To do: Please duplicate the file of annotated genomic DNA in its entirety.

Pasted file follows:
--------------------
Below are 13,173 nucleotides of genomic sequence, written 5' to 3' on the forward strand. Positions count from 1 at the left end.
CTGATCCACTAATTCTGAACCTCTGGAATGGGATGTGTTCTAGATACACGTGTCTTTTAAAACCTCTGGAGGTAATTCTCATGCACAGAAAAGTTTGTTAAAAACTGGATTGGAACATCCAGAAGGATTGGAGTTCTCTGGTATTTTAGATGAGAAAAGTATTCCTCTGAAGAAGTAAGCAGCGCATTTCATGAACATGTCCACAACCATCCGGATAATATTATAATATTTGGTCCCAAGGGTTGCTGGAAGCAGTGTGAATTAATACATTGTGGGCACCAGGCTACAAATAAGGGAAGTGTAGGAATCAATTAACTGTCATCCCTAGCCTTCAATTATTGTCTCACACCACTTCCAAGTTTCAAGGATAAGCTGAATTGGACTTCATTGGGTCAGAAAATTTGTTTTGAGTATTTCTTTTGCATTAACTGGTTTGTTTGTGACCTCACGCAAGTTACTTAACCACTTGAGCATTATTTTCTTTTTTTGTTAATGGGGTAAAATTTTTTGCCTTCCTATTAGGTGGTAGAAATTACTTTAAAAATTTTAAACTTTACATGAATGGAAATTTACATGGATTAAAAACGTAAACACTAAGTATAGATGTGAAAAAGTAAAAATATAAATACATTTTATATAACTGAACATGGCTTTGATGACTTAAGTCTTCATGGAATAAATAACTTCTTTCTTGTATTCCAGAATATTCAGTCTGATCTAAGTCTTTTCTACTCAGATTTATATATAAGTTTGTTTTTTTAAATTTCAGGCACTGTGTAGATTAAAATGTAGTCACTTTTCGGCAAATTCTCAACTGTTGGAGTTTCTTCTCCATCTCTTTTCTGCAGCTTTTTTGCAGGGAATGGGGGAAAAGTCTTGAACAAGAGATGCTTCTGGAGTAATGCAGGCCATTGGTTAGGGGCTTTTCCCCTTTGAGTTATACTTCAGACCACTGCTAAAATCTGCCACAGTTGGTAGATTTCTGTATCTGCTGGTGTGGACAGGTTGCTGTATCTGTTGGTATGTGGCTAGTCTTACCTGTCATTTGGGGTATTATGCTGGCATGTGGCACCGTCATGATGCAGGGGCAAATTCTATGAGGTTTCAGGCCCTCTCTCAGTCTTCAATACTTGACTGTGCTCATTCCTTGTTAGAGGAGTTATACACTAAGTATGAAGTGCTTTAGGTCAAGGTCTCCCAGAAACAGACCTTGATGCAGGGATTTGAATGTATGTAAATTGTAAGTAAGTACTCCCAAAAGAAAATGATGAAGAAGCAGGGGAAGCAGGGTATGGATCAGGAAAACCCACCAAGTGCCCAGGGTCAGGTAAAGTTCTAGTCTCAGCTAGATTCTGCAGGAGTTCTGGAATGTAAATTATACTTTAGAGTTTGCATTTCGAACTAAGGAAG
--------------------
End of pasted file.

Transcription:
Below are 13,173 nucleotides of genomic sequence, written 5' to 3' on the forward strand. Positions count from 1 at the left end.
CTGATCCACTAATTCTGAACCTCTGGAATGGGATGTGTTCTAGATACACGTGTCTTTTAAAACCTCTGGAGGTAATTCTCATGCACAGAAAAGTTTGTTAAAAACTGGATTGGAACATCCAGAAGGATTGGAGTTCTCTGGTATTTTAGATGAGAAAAGTATTCCTCTGAAGAAGTAAGCAGCGCATTTCATGAACATGTCCACAACCATCCGGATAATATTATAATATTTGGTCCCAAGGGTTGCTGGAAGCAGTGTGAATTAATACATTGTGGGCACCAGGCTACAAATAAGGGAAGTGTAGGAATCAATTAACTGTCATCCCTAGCCTTCAATTATTGTCTCACACCACTTCCAAGTTTCAAGGATAAGCTGAATTGGACTTCATTGGGTCAGAAAATTTGTTTTGAGTATTTCTTTTGCATTAACTGGTTTGTTTGTGACCTCACGCAAGTTACTTAACCACTTGAGCATTATTTTCTTTTTTTGTTAATGGGGTAAAATTTTTTGCCTTCCTATTAGGTGGTAGAAATTACTTTAAAAATTTTAAACTTTACATGAATGGAAATTTACATGGATTAAAAACGTAAACACTAAGTATAGATGTGAAAAAGTAAAAATATAAATACATTTTATATAACTGAACATGGCTTTGATGACTTAAGTCTTCATGGAATAAATAACTTCTTTCTTGTATTCCAGAATATTCAGTCTGATCTAAGTCTTTTCTACTCAGATTTATATATAAGTTTGTTTTTTTAAATTTCAGGCACTGTGTAGATTAAAATGTAGTCACTTTTCGGCAAATTCTCAACTGTTGGAGTTTCTTCTCCATCTCTTTTCTGCAGCTTTTTTGCAGGGAATGGGGGAAAAGTCTTGAACAAGAGATGCTTCTGGAGTAATGCAGGCCATTGGTTAGGGGCTTTTCCCCTTTGAGTTATACTTCAGACCACTGCTAAAATCTGCCACAGTTGGTAGATTTCTGTATCTGCTGGTGTGGACAGGTTGCTGTATCTGTTGGTATGTGGCTAGTCTTACCTGTCATTTGGGGTATTATGCTGGCATGTGGCACCGTCATGATGCAGGGGCAAATTCTATGAGGTTTCAGGCCCTCTCTCAGTCTTCAATACTTGACTGTGCTCATTCCTTGTTAGAGGAGTTATACACTAAGTATGAAGTGCTTTAGGTCAAGGTCTCCCAGAAACAGACCTTGATGCAGGGATTTGAATGTATGTAAATTGTAAGTAAGTACTCCCAAAAGAAAATGATGAAGAAGCAGGGGAAGCAGGGTATGGATCAGGAAAACCCACCAAGTGCCCAGGGTCAGGTAAAGTTCTAGTCTCAGCTAGATTCTGCAGGAGTTCTGGAATGTAAATTATACTTTAGAGTTTGCATTTCGAACTAAGGAAG